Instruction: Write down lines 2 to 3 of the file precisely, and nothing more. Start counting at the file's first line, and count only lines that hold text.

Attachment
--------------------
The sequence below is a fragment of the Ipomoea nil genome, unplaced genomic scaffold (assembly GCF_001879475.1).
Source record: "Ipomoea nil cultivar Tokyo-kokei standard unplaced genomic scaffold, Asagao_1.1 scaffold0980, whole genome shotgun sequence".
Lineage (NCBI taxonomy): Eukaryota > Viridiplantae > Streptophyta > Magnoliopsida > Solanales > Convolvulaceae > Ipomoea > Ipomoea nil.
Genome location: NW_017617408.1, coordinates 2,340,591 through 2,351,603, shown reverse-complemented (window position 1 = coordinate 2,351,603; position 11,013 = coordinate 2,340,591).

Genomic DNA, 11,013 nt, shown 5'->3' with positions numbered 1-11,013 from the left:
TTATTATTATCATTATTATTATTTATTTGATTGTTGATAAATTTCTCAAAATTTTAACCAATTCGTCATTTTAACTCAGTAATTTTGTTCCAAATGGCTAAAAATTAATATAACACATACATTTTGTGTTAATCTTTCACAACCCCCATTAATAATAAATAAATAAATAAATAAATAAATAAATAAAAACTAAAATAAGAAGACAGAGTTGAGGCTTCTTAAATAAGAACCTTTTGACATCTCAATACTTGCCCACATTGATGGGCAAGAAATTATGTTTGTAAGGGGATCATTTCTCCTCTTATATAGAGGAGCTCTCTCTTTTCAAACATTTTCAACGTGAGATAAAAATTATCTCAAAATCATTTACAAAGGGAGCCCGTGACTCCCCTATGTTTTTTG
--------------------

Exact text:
Source record: "Ipomoea nil cultivar Tokyo-kokei standard unplaced genomic scaffold, Asagao_1.1 scaffold0980, whole genome shotgun sequence".
Lineage (NCBI taxonomy): Eukaryota > Viridiplantae > Streptophyta > Magnoliopsida > Solanales > Convolvulaceae > Ipomoea > Ipomoea nil.